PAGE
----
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Posts Tagged ‘Isabel Leonard’

The Saito Kinen Festival, which happens every year since 1992 in Matsumoto, has been made famous by recordings of not-entirely-mainstream repertoire with world-class soloists and (in opera) ambitious productions under the baton of Seiji Ozawa and, more recently, other promising names. Also, the Festival orchestra has gained a reputation for its “sound culture”.

Due to unstable health conditions, Ozawa has been increasingly cancelling his concerts all over the world. In his own Festival, he took the very honest precautionary measure of informing that he might be replaced if he would not be up to the task of conducting Ravel’s L’Enfant et les Sortilèges. French conductor Stephane Denève, who was in charge of the second item in the double bill, Ravel’s L’Heure Espagnole, would be the replacement. Fortunately, the revered Japanese conductor proved to be in good health and could honor his engagement in Matsumoto.

Predictably, Ozawa and his musicians offered hauntingly beautiful sounds throughout. In their recordings, André Previn would provide more sense of humor and Simon Rattle a little bit more punch (some would say ‘too much”), but Ozawa did round off all the sharp angles in this music in a way that made it sound extremely spontaneous if less theatrical. The final scene – with its difficult spoken-word effects and anti-climactic ending – especially well-handled. Unfortunately, the Matsumoto Performing Arts Center has a difficult acoustic for singers, what gave them very little space for subtlety. In that sense, Isabel Leonard, whose fruity mezzo has gained strength since last time I saw her, was a good choice for the Child. If her delivery of the text lacks the clarity of, say, Magdalena Kozená (Rattle’s CD), her voice was very hearable and successful in suggesting feistiness. Among the other roles, Yvonne Naef proved to be the singer less challenged by the hall as the Mother, the Chinese Cup and the Dragonfly. Anna Christy may lack the crystalline quality of Arleen Augér (Previn’s 1st CD), but her grainy, metallic soprano carried well in the auditorium and her coloratura was very nimble.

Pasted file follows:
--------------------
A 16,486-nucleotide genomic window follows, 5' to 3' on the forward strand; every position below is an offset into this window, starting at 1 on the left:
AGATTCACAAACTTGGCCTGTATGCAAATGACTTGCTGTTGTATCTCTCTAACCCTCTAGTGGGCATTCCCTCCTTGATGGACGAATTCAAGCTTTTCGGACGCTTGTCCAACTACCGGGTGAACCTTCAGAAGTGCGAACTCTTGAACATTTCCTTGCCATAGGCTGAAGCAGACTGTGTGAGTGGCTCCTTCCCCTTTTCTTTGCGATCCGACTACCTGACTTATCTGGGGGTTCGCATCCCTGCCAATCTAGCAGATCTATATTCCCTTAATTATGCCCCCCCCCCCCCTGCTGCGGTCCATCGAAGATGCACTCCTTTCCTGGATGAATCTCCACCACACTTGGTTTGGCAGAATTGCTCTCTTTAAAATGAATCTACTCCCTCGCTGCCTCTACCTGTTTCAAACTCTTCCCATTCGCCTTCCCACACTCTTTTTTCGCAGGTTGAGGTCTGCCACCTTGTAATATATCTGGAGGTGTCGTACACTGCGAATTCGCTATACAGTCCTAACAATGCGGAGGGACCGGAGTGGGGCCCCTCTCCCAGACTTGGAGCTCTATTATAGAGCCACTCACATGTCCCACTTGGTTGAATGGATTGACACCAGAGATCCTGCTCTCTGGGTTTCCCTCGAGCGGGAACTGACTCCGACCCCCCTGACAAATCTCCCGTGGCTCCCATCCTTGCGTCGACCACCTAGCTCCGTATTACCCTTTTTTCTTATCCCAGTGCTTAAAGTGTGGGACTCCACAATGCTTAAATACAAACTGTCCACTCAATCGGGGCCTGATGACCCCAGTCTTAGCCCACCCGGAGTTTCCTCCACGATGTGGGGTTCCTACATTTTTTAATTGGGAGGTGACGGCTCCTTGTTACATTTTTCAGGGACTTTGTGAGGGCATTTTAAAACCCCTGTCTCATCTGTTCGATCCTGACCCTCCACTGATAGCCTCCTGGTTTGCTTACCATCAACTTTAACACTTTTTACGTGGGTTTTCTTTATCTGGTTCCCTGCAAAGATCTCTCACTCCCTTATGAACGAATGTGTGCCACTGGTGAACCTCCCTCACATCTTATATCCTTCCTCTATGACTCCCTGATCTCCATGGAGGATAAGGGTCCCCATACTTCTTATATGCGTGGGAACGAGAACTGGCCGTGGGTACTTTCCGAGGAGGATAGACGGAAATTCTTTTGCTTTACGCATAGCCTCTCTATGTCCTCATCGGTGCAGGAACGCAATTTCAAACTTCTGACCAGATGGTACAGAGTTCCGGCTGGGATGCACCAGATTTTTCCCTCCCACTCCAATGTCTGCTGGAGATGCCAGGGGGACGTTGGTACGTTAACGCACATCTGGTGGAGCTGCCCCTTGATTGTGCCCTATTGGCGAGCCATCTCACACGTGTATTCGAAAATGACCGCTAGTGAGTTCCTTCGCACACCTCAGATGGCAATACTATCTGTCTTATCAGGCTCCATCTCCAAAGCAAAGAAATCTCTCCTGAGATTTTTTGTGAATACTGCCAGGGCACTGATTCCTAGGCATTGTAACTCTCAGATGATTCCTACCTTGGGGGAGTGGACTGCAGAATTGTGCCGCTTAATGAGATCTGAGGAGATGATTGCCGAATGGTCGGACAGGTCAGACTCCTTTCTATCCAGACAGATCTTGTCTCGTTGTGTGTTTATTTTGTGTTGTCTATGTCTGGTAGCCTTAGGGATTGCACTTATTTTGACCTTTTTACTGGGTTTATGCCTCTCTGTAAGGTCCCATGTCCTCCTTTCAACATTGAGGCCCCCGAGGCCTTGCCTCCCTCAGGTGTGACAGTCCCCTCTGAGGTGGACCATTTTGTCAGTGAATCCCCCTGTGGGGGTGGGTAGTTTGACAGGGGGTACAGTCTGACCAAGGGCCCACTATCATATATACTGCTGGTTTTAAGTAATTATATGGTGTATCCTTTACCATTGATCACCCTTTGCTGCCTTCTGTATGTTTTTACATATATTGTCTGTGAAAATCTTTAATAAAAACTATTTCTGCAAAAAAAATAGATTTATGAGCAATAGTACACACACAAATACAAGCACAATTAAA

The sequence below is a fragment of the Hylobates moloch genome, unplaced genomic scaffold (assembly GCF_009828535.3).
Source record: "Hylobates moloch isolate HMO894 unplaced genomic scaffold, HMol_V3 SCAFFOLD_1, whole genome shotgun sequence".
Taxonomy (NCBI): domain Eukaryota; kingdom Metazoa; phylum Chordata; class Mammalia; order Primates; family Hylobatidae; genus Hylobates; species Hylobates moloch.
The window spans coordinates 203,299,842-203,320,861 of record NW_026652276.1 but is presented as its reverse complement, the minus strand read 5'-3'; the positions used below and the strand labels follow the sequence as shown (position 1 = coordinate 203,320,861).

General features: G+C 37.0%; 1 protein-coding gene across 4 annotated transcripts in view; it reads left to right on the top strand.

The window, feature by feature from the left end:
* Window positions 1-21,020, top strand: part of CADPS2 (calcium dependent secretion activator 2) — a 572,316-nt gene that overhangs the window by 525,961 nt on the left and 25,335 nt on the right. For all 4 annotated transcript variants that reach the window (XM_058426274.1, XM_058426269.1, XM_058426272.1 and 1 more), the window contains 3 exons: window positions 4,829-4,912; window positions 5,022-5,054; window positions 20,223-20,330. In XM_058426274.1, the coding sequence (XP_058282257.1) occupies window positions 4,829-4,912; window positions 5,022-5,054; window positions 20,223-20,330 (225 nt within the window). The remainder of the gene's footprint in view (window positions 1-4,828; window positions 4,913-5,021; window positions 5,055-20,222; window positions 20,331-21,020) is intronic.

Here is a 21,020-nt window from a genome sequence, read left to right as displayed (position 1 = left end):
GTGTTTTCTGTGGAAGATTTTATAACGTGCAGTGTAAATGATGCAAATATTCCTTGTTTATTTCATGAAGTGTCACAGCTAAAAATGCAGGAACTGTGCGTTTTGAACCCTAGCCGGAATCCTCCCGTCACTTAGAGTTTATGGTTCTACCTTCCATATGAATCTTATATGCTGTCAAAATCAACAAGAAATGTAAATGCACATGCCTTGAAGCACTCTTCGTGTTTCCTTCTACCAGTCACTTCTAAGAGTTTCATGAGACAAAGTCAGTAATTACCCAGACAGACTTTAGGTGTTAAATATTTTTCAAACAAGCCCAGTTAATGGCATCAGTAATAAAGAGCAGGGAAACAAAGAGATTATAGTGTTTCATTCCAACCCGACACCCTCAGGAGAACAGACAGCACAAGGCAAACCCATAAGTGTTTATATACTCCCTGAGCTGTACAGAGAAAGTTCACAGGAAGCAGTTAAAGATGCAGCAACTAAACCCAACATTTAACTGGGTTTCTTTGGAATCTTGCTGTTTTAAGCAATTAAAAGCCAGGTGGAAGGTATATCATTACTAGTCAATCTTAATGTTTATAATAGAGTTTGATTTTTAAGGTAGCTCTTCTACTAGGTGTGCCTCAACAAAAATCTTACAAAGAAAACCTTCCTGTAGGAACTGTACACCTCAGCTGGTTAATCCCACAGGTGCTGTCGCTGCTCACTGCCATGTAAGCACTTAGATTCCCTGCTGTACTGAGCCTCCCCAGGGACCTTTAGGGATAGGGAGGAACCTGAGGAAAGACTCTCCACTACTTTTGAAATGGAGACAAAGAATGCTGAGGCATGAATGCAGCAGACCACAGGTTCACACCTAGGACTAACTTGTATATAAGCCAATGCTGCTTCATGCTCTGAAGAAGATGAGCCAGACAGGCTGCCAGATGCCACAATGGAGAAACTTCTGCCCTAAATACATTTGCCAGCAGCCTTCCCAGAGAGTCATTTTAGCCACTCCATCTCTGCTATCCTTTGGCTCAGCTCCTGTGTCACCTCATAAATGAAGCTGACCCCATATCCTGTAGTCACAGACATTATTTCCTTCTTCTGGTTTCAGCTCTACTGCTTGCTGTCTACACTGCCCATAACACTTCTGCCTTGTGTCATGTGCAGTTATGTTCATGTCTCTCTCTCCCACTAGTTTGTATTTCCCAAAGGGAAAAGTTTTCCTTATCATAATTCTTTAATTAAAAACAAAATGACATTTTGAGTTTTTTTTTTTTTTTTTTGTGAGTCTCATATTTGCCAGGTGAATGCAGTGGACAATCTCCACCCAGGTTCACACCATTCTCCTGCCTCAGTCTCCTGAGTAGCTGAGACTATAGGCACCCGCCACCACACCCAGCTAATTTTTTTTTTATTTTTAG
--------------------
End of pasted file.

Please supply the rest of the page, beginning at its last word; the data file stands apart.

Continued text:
For L’Heure Espagnole’s earthier score, Stephane Denève elicited an entirely different sound picture from the orchestra, which offered him fuller and more incisive sonorities. The very nature of this music made the challenge in producing demi-tintes less of a problem for the cast too. Isabel Leonard (Concepción) proved to have a Carmen waiting to be matured in her and Jean-Paul Fouchécourt was very well cast as her husband, Torquemada. David Portillo (Gonzalve) may lack some roundness in his high notes, but they are all firm and easy. He also got the measure of his role and music, offering a spirited performance. Elliot Madore (Ramiro) too acted well and sung with some nuance in a baritone voice a bit soft-centered for the circumstances.

For Ravel’s operatic opera omnia, the Saito Kinen Festival has collaborated with the Glyndebourne Festival, where – if I am not mistaken – Kazushi Ono assumed the conducting duties. Director Laurent Pelly offered a chic, slightly unsurprising but exquisitely traditional approach to L’Enfant et les Sortilèges, aided by Barbara de Limburg’s beautiful sets (the Fire scene particularly impressive). For L’Heure Espagnole, the approach was rather Almodovar-esque – an interesting idea – but both Personenregie and Caroline Ginet and Florence Evrard’s sets skated a bit on the crazy-comedy surface of the story, whereas taking these comedy characters a little bit more seriously would have made all the difference in the world.

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